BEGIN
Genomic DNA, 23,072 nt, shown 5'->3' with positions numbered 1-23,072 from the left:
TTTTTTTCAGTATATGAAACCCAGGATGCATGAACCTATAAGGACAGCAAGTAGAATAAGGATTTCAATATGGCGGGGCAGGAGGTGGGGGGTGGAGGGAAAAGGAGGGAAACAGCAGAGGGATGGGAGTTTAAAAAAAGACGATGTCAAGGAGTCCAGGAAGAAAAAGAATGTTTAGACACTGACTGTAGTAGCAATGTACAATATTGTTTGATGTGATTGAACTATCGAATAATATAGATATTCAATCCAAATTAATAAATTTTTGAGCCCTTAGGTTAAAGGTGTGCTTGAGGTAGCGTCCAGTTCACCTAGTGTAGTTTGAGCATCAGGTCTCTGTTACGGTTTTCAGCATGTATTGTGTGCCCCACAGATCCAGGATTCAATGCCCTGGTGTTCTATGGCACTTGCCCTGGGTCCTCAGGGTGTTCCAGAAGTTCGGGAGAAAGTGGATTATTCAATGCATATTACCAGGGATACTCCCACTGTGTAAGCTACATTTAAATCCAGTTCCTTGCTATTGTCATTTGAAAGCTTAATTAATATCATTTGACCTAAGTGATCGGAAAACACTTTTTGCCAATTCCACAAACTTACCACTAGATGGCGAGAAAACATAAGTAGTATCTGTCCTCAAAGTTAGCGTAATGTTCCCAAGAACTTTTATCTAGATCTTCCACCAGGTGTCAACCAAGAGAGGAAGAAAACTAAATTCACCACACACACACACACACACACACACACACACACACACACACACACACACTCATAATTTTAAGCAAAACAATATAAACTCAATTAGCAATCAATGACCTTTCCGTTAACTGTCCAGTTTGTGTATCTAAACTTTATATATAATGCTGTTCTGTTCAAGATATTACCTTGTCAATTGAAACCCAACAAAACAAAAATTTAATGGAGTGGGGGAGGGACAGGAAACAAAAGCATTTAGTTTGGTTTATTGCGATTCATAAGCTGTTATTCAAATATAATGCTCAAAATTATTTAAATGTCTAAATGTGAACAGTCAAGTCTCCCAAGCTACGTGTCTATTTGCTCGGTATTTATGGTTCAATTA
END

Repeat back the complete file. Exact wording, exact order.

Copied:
Genomic DNA, 23,072 nt, shown 5'->3' with positions numbered 1-23,072 from the left:
TTTTTTTCAGTATATGAAACCCAGGATGCATGAACCTATAAGGACAGCAAGTAGAATAAGGATTTCAATATGGCGGGGCAGGAGGTGGGGGGTGGAGGGAAAAGGAGGGAAACAGCAGAGGGATGGGAGTTTAAAAAAAGACGATGTCAAGGAGTCCAGGAAGAAAAAGAATGTTTAGACACTGACTGTAGTAGCAATGTACAATATTGTTTGATGTGATTGAACTATCGAATAATATAGATATTCAATCCAAATTAATAAATTTTTGAGCCCTTAGGTTAAAGGTGTGCTTGAGGTAGCGTCCAGTTCACCTAGTGTAGTTTGAGCATCAGGTCTCTGTTACGGTTTTCAGCATGTATTGTGTGCCCCACAGATCCAGGATTCAATGCCCTGGTGTTCTATGGCACTTGCCCTGGGTCCTCAGGGTGTTCCAGAAGTTCGGGAGAAAGTGGATTATTCAATGCATATTACCAGGGATACTCCCACTGTGTAAGCTACATTTAAATCCAGTTCCTTGCTATTGTCATTTGAAAGCTTAATTAATATCATTTGACCTAAGTGATCGGAAAACACTTTTTGCCAATTCCACAAACTTACCACTAGATGGCGAGAAAACATAAGTAGTATCTGTCCTCAAAGTTAGCGTAATGTTCCCAAGAACTTTTATCTAGATCTTCCACCAGGTGTCAACCAAGAGAGGAAGAAAACTAAATTCACCACACACACACACACACACACACACACACACACACACACACACACACACTCATAATTTTAAGCAAAACAATATAAACTCAATTAGCAATCAATGACCTTTCCGTTAACTGTCCAGTTTGTGTATCTAAACTTTATATATAATGCTGTTCTGTTCAAGATATTACCTTGTCAATTGAAACCCAACAAAACAAAAATTTAATGGAGTGGGGGAGGGACAGGAAACAAAAGCATTTAGTTTGGTTTATTGCGATTCATAAGCTGTTATTCAAATATAATGCTCAAAATTATTTAAATGTCTAAATGTGAACAGTCAAGTCTCCCAAGCTACGTGTCTATTTGCTCGGTATTTATGGTTCAATTA